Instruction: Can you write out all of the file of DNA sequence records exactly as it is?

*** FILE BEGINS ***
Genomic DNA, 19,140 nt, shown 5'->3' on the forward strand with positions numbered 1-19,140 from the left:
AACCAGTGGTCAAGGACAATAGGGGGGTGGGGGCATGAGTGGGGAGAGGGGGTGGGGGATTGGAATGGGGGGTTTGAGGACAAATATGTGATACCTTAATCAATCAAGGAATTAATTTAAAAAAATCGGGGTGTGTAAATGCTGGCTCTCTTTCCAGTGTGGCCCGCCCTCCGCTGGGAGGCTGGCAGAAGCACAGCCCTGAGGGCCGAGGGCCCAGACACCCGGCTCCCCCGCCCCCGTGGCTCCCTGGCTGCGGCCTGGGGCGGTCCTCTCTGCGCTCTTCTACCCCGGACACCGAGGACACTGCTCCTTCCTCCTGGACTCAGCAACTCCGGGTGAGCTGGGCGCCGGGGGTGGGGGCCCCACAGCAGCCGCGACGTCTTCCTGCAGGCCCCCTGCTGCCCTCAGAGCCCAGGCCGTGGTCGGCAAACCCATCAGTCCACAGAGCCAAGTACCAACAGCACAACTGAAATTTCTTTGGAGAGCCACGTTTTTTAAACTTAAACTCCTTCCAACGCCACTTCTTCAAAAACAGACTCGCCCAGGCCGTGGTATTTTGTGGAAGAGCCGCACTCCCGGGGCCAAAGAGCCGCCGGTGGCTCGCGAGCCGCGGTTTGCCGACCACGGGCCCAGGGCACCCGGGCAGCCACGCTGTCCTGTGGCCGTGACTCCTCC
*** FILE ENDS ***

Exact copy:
Genomic DNA, 19,140 nt, shown 5'->3' on the forward strand with positions numbered 1-19,140 from the left:
AACCAGTGGTCAAGGACAATAGGGGGGTGGGGGCATGAGTGGGGAGAGGGGGTGGGGGATTGGAATGGGGGGTTTGAGGACAAATATGTGATACCTTAATCAATCAAGGAATTAATTTAAAAAAATCGGGGTGTGTAAATGCTGGCTCTCTTTCCAGTGTGGCCCGCCCTCCGCTGGGAGGCTGGCAGAAGCACAGCCCTGAGGGCCGAGGGCCCAGACACCCGGCTCCCCCGCCCCCGTGGCTCCCTGGCTGCGGCCTGGGGCGGTCCTCTCTGCGCTCTTCTACCCCGGACACCGAGGACACTGCTCCTTCCTCCTGGACTCAGCAACTCCGGGTGAGCTGGGCGCCGGGGGTGGGGGCCCCACAGCAGCCGCGACGTCTTCCTGCAGGCCCCCTGCTGCCCTCAGAGCCCAGGCCGTGGTCGGCAAACCCATCAGTCCACAGAGCCAAGTACCAACAGCACAACTGAAATTTCTTTGGAGAGCCACGTTTTTTAAACTTAAACTCCTTCCAACGCCACTTCTTCAAAAACAGACTCGCCCAGGCCGTGGTATTTTGTGGAAGAGCCGCACTCCCGGGGCCAAAGAGCCGCCGGTGGCTCGCGAGCCGCGGTTTGCCGACCACGGGCCCAGGGCACCCGGGCAGCCACGCTGTCCTGTGGCCGTGACTCCTCC